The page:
- Peptide (C)RGAKRSRPSKLTED, corresponding to amino acid residues 128-141 of rat AKAP5 (Accession P24587). Intracellular.
- Western blot analysis of rat brain membranes (lanes 1 and 5), mouse brain membranes (lanes 2 and 6), rat dorsal root ganglion lysates (lanes 3 and 7) and mouse lung lysates (lanes 4 and 8):1-4. Anti-AKAP150 Antibody (#APZ-031), (1:200).
5-8. Anti-AKAP150 Antibody, preincubated with AKAP150 Blocking Peptide (#BLP-PZ031).
- Schwartz, J.H. (2001) Proc. Natl. Acad. Sci. U.S.A. 98, 13482.
- Feliciello, A. et al. (2001) J. Mol. Biol. 308, 99.
- Adler, E.M. (2014) J. Gen. Physiol. 143, 313.
- Esseltine, J.L. and Scott, J.D. (2013) Trends Pharmacol. Sci. 34, 648.
- Ting, J.T. et al. (2012) Annu. Rev. Neurosci. 35, 49.
- Nieves-Cintron, M. et al. (2016) Cell. Signal. 28, 733.
A-kinase anchor proteins (AKAPs) are a group of structurally diverse proteins that bind to the regulatory unit of Protein Kinase A (PKA) to discrete locations within the cell1. AKAPs include two conserved structural modules: a targeting domain that serves as a scaffold and membrane anchor that consists of two NH2-terminal structural modules that are highly conserved among mammalian homologues. They also have a tethering domain that interacts with PKA regulatory subunits which consists of a short amphipathic helix. Alternative splicing can shuffle targeting and tethering domains to generate a variety of AKAPs with different targeting specificity. Although AKAPs have been identified on the basis of their interaction with PKA, they also bind other signaling molecules, mainly phosphatases and kinases that regulate AKAP targeting and activate other signal transduction pathways2.
Some types of AKAPs interact with CaV1.1 and CaV1.2. These voltage-gated calcium channels are phosphorylated by PKA after β-adrenergic activation. This phosphorylation is enabled by the binding of AKAP150 to the distal C-terminal of CaV1.1 and CaV1.2. Binding of different AKAPs that interact with distinct signaling partners to the calcium channel intracellular C-terminal domain may act to fine-tune channel activity and downstream calcium-mediated processes3.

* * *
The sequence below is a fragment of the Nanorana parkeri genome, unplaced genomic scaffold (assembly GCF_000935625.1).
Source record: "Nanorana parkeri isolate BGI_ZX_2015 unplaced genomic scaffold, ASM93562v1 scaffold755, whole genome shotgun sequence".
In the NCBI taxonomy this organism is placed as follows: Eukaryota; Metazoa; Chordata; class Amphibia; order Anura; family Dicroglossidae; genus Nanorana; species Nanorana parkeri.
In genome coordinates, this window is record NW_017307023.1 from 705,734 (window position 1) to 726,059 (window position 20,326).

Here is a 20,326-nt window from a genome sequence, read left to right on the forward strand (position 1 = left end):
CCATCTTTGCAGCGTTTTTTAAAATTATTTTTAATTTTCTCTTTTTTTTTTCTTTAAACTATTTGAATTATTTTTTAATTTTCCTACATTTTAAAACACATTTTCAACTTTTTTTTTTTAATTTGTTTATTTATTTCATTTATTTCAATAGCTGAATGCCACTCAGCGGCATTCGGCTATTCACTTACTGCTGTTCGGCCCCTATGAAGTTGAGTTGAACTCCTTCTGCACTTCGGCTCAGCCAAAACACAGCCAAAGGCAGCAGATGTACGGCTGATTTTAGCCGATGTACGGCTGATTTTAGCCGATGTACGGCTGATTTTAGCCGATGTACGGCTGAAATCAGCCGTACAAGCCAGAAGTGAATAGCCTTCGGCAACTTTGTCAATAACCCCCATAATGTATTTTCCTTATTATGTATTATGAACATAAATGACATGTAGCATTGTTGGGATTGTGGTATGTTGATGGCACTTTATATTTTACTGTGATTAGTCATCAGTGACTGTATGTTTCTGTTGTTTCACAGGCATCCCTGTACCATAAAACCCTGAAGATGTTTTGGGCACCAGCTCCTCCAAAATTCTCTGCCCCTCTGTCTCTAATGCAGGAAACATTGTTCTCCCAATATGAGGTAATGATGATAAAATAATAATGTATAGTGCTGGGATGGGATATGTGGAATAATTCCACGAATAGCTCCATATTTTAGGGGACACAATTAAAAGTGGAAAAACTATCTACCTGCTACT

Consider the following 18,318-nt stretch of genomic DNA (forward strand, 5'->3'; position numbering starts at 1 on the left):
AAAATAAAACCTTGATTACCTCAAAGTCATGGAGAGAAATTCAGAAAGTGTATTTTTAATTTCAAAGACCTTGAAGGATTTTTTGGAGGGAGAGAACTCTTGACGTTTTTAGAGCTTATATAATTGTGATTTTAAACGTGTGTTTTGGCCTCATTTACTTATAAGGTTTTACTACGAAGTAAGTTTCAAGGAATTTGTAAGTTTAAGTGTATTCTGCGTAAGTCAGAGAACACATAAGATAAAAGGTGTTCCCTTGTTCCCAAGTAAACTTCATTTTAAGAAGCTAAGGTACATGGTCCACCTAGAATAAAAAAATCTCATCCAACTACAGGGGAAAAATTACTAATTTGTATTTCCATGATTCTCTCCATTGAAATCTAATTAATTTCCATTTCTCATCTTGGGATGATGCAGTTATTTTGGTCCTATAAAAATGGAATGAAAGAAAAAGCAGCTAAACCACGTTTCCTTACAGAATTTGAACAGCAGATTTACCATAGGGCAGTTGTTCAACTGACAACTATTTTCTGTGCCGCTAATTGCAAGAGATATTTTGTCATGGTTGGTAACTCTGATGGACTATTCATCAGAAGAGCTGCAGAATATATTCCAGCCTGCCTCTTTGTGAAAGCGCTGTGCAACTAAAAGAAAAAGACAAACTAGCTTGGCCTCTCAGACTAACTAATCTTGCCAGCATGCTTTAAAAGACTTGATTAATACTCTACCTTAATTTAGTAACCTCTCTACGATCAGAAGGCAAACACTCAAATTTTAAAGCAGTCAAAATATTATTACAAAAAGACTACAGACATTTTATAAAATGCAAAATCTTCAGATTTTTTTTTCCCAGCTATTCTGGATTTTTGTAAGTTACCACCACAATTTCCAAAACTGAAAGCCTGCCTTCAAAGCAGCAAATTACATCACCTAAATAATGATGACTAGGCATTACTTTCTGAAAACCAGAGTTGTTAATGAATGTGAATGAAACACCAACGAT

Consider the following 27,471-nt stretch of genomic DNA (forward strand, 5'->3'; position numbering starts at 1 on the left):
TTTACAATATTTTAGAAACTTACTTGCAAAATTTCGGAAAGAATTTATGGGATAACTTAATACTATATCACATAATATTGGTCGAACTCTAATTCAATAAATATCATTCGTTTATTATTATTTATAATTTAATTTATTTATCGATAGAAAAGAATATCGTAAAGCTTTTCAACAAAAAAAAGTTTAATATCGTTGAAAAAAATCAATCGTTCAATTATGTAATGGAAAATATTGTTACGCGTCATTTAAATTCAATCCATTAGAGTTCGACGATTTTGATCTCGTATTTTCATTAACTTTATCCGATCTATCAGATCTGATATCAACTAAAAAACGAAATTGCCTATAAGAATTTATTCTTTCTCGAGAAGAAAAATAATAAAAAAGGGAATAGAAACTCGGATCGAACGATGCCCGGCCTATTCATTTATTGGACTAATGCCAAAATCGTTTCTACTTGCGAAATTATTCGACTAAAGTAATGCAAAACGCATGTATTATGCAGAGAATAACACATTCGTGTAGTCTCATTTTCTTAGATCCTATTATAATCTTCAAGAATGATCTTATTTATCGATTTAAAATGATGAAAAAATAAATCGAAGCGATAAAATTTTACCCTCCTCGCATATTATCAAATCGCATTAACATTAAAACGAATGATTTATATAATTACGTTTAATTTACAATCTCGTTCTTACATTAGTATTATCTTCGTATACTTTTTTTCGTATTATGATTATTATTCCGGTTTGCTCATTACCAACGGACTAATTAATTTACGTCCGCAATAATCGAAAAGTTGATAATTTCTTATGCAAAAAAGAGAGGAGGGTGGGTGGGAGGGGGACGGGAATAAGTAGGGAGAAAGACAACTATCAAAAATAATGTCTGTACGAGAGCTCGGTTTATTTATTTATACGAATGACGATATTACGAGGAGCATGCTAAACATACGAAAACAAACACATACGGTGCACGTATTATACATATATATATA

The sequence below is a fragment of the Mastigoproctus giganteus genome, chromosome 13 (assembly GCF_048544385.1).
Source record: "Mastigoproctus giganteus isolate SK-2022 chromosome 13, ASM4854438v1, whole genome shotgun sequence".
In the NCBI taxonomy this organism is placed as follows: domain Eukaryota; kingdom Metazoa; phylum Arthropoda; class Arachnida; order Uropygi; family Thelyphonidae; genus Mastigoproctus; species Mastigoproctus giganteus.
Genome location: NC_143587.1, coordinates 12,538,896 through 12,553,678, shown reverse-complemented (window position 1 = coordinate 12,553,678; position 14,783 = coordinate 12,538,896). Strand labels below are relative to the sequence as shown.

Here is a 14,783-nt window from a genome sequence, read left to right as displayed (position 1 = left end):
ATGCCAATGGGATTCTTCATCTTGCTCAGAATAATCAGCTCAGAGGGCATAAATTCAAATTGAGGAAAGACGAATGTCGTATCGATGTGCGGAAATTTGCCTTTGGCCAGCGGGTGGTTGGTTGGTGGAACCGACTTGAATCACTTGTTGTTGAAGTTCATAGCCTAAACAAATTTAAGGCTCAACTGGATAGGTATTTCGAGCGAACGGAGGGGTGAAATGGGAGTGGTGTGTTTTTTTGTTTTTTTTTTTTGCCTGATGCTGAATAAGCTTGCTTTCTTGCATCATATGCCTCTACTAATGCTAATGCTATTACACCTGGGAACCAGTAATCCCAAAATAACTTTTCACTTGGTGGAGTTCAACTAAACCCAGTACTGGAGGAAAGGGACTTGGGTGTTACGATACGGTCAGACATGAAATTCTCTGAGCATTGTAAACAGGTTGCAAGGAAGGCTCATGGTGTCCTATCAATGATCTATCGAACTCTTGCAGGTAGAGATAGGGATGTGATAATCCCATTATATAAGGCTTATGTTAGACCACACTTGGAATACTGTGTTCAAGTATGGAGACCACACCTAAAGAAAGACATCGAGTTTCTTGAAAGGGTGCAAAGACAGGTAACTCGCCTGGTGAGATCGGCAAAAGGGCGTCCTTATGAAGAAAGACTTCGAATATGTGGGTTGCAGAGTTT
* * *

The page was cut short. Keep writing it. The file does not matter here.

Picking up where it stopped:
A single subtype of neuronal AKAP is expressed widely in the brain and is highly conserved in mouse (150 kDA), bovine (75 kDA) and human (79 kDA). APAK150 targets PKAII to the postsynaptic cytoskeleton and perikarya of neurons. It is expressed in Purkinje cells and in olfactory bulb neurons, basal ganglia, cerebral cortex and other forebrain areas. AKAP150 is concentrated in primary branches of dendrites in association with microtubules. The localization of PKAIIβ in brain overlaps with that of AKAP150, suggesting that AKAP150 is the relevant PKAIIβ anchor protein in the brain2.
Inhibition of either AKAP150 or TRPV1 binding sites causes an abolishment of PKC-dependent TRPV1 sensitization to capsaicin stimuli thus making the AKAP150-TRPV1 interaction a viable target for novel analgesics4.
AKAP150 interacts with another group of scaffolding proteins known as the SAP90/PSD95-associated protein family. AKAP150 interacts directly with the SH3 and GK domains of PSD95 and SAP97. These proteins have specific roles in synaptic localization of NMDARs and AMPARs respectively5.
Post myocardial infarction, AKAP150-mediated targeting of calcineurin to sarcolemmal micro-domains in ventricular myocytes contributes to the local and acute gene remodeling events that lead to the down-regulation of KV currents6.
Species reactivity key:
Anti-AKAP150 Antibody (#APZ-031) is a highly specific antibody directed against an epitope of the rat protein. The antibody can be used in western blot analysis. It has been designed to recognize AKAP150 from mouse and rat samples. The antibody is unlikely to recognize AKAP5 from human samples.